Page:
One drug used to prevent HIV transmission during pregnancy shows evidence of developmental effects

February 22, 2016

February 22, 2016 - The antiretroviral (ARV) drug atazanavir--sometimes included in treatments to prevent mother-to-child HIV transmission during pregnancy--may have small but significant effects on infant development, reports a study in the journal AIDS, official journal of the International AIDS Society. AIDS is published by Wolters Kluwer.

One-year-olds whose mothers took atazanavir during pregnancy have slightly reduced scores for language and social-emotional development, compared to ARV regimens not containing atazanavir, according to the new research by Dr. Ellen C. Caniglia, ScD, of Harvard T.J. Chan School of Public Health and colleagues.

Small Developmental Effects after Exposure to Atazanavir--Not Other ARV Drugs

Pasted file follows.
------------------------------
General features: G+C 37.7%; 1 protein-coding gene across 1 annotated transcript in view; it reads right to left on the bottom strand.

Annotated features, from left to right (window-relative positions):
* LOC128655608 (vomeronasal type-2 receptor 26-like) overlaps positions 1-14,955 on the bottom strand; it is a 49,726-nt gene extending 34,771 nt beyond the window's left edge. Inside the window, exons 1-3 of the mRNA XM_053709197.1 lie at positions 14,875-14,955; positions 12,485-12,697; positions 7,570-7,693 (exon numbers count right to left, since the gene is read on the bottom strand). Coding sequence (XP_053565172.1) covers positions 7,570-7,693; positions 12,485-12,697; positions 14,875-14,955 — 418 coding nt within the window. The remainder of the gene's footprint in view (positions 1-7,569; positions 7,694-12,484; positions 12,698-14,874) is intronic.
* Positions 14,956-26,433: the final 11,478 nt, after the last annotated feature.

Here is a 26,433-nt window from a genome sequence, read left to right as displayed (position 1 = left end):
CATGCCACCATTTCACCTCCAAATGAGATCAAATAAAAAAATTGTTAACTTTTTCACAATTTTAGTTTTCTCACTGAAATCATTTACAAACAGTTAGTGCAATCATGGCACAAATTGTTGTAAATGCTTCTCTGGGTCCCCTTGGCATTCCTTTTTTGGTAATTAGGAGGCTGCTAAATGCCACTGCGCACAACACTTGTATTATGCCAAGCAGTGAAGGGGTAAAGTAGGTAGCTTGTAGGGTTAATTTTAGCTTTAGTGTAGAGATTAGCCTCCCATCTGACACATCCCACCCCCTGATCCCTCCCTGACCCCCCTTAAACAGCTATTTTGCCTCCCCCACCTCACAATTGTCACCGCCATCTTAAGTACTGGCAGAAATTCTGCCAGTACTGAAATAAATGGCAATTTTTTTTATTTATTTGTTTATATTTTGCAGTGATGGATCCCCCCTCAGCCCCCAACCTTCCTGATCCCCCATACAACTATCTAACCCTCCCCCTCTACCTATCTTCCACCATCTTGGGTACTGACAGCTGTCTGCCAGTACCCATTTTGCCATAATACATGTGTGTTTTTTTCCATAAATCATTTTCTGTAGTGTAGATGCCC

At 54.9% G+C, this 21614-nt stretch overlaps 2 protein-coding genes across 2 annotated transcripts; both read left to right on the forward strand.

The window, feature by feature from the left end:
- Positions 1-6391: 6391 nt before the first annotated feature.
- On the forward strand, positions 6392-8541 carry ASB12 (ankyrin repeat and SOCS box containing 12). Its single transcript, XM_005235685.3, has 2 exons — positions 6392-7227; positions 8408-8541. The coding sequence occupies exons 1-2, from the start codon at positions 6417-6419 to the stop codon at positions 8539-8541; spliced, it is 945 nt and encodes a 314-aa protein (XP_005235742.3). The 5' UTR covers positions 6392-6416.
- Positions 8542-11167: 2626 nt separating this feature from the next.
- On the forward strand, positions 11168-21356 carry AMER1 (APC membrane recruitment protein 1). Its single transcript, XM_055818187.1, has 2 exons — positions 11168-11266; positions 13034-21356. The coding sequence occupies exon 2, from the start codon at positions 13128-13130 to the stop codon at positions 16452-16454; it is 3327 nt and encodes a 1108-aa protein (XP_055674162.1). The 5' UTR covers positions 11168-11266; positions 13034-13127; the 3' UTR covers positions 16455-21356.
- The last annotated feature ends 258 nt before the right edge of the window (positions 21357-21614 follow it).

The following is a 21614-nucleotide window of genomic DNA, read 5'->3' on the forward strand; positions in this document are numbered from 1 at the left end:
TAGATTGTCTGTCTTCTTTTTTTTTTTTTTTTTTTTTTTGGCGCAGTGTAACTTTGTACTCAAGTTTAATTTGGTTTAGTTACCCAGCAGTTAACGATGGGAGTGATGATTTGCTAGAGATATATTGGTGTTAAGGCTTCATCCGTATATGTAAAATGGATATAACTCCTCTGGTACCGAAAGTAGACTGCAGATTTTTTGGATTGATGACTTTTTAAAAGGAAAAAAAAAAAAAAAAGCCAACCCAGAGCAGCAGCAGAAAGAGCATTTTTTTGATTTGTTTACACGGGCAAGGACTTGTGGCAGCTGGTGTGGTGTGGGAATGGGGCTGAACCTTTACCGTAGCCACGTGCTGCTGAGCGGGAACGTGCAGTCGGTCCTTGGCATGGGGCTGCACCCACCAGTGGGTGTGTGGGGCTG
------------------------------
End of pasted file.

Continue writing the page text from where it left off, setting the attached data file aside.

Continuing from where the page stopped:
Members of the Pediatric HIV/AIDS Cohort Study (PHACS) group analyzed data on 917 infants who were born to HIV-positive mothers but did not acquire HIV infection. As recommended by current US and European guidelines, all mothers took ARV therapy during pregnancy to reduce the risk of transmitting HIV.

At around one year old, the infants were assessed on a standard test of infant development--the Bayley Scales of Infant and Toddler Development-Third Edition, or "Bayley III." Scores on the five Bayley III subscales were compared for 167 infants whose mothers took atazanavir-containing ARV regimens versus 750 infants whose mothers received ARV, but not atazanavir.

The results showed lower language development scores were lower for infants whose mothers received atazanavir. That was so for infants whose mothers initiated atazanavir during the first trimester of pregnancy as well as during the second or third trimester.

Scores for social-emotional development were also lower for infants whose mothers took atazanavir. However, the difference was significant only for infants whose mothers initiated ARV during the second or third trimester--but not the first trimester. This may have reflected the fact that many women who started taking atazanavir during the first trimester switched to a different ARV regimen later in pregnancy.